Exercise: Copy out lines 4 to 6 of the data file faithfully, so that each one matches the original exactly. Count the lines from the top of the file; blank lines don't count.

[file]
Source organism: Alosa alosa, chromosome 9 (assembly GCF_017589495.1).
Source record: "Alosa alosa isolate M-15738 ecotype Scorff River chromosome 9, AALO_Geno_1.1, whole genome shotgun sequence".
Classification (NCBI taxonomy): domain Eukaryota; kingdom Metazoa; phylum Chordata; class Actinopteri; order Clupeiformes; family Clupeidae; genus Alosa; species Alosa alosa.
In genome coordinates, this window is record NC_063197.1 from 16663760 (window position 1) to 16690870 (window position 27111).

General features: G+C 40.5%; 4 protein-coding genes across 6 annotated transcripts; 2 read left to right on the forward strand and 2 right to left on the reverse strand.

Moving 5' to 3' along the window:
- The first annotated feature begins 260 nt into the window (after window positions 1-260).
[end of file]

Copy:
In genome coordinates, this window is record NC_063197.1 from 16663760 (window position 1) to 16690870 (window position 27111).

General features: G+C 40.5%; 4 protein-coding genes across 6 annotated transcripts; 2 read left to right on the forward strand and 2 right to left on the reverse strand.

Moving 5' to 3' along the window: